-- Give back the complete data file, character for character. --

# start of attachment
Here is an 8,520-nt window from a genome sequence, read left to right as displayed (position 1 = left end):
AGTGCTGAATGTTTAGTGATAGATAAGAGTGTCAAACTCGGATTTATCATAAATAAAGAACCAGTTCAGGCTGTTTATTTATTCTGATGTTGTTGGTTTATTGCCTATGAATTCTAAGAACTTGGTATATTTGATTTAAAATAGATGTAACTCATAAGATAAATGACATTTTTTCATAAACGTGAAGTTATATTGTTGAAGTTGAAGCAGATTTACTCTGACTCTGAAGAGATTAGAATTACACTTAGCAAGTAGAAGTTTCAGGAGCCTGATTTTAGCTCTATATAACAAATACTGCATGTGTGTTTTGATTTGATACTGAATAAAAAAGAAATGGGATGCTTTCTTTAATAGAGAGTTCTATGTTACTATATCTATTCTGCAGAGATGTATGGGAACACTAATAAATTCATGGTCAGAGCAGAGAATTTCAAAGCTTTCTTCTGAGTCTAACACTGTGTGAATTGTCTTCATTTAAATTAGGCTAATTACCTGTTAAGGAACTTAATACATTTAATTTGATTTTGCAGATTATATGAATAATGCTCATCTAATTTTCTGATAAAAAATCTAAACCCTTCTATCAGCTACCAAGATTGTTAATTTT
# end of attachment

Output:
Here is an 8,520-nt window from a genome sequence, read left to right as displayed (position 1 = left end):
AGTGCTGAATGTTTAGTGATAGATAAGAGTGTCAAACTCGGATTTATCATAAATAAAGAACCAGTTCAGGCTGTTTATTTATTCTGATGTTGTTGGTTTATTGCCTATGAATTCTAAGAACTTGGTATATTTGATTTAAAATAGATGTAACTCATAAGATAAATGACATTTTTTCATAAACGTGAAGTTATATTGTTGAAGTTGAAGCAGATTTACTCTGACTCTGAAGAGATTAGAATTACACTTAGCAAGTAGAAGTTTCAGGAGCCTGATTTTAGCTCTATATAACAAATACTGCATGTGTGTTTTGATTTGATACTGAATAAAAAAGAAATGGGATGCTTTCTTTAATAGAGAGTTCTATGTTACTATATCTATTCTGCAGAGATGTATGGGAACACTAATAAATTCATGGTCAGAGCAGAGAATTTCAAAGCTTTCTTCTGAGTCTAACACTGTGTGAATTGTCTTCATTTAAATTAGGCTAATTACCTGTTAAGGAACTTAATACATTTAATTTGATTTTGCAGATTATATGAATAATGCTCATCTAATTTTCTGATAAAAAATCTAAACCCTTCTATCAGCTACCAAGATTGTTAATTTT